From the Back Cover
Practical, hands-on techniques for testing the design, globalization, performance, and security of Web applications
Whether you're a novice or experienced Web tester, this hands-on guide provides you with the practical steps you’ll need to follow to rigorously test across multiple platforms and browsers. Written by one of Microsoft's leading software testers, The Web Testing Companion offers a collection of testing techniques, experiences, anecdotes, and information that can be immediately applied to any Web-testing effort.
Lydia Ash starts at the ground level, helping you to become an effective tester. She then clearly shows you how to analyze different scenarios and determine which testing techniques you should use. These techniques will help identify crucial program bugs that lower the quality of a Web application so that you can realize its full potential.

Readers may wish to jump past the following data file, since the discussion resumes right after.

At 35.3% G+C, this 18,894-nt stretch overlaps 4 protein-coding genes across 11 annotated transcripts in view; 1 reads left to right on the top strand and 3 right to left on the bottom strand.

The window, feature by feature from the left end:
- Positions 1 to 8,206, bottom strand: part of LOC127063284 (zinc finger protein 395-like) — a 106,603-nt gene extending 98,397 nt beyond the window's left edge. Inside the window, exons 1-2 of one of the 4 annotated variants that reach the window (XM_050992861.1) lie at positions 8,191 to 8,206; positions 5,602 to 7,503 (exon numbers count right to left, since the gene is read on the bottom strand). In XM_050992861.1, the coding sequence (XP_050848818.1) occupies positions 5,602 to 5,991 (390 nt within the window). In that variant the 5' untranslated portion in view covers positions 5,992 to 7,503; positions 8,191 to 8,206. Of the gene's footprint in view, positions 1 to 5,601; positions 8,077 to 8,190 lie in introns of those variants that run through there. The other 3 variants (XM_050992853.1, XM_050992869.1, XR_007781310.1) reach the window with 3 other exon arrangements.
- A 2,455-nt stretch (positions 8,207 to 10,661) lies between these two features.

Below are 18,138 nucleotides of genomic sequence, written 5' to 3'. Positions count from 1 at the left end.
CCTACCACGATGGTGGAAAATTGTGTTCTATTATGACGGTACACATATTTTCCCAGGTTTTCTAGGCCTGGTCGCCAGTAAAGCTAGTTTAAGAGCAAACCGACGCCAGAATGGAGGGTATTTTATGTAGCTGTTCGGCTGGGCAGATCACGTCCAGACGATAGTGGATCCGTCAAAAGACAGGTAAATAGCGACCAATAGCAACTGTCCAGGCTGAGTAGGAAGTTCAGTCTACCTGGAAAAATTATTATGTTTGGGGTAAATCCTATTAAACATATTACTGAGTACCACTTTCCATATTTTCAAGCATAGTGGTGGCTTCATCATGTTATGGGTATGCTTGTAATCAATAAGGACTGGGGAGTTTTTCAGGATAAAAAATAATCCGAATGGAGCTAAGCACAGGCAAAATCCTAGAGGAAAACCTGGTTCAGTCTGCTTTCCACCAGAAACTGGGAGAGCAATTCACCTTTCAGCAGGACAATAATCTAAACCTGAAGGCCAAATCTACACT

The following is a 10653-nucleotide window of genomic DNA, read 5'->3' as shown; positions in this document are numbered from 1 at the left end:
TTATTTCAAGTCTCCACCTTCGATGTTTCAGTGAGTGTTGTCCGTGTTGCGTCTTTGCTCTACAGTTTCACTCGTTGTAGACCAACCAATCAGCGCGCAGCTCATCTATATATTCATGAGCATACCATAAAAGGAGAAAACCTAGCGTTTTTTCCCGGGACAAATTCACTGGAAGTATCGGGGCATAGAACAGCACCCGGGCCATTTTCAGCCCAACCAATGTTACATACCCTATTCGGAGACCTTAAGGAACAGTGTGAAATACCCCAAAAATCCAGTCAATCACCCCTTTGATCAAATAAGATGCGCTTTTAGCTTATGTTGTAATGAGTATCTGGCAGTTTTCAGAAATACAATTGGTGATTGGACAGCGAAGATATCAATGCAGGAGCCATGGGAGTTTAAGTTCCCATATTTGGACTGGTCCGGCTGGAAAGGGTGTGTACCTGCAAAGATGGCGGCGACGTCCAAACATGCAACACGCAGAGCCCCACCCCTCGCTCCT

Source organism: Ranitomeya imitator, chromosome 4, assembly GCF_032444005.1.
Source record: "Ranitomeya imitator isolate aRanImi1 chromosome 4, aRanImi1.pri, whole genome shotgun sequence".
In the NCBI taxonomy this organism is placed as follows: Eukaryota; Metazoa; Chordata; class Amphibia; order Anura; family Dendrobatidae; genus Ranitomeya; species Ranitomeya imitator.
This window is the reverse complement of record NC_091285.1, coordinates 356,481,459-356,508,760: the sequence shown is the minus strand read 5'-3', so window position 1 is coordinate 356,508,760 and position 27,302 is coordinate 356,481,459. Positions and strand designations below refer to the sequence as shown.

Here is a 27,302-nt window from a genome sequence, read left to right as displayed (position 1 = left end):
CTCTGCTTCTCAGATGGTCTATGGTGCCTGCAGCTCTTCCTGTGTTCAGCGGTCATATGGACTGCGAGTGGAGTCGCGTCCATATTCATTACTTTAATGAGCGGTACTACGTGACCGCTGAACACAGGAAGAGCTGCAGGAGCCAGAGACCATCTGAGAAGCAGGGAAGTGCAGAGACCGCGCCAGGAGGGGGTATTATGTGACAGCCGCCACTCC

The Web Testing Companion concentrates on proven solutions and helps you understand why, when, and how to perform Web testing. You'll learn how to:
- Analyze and properly test Web applications
- Perform tests from the perspective of the client accessing the Web application
- Plan and automate testing efforts effectively
- Check for HTML errors, determine overall accessibility, and critique the design
- Develop a professional skill set and improve your productivity
- Optimize an application in order to improve overall performance
- Test for security problems or privacy issues
The companion Web site contains dozens of templates and test patterns that you can use to conduct tests in multiple languages and against various browser and operating system combinations.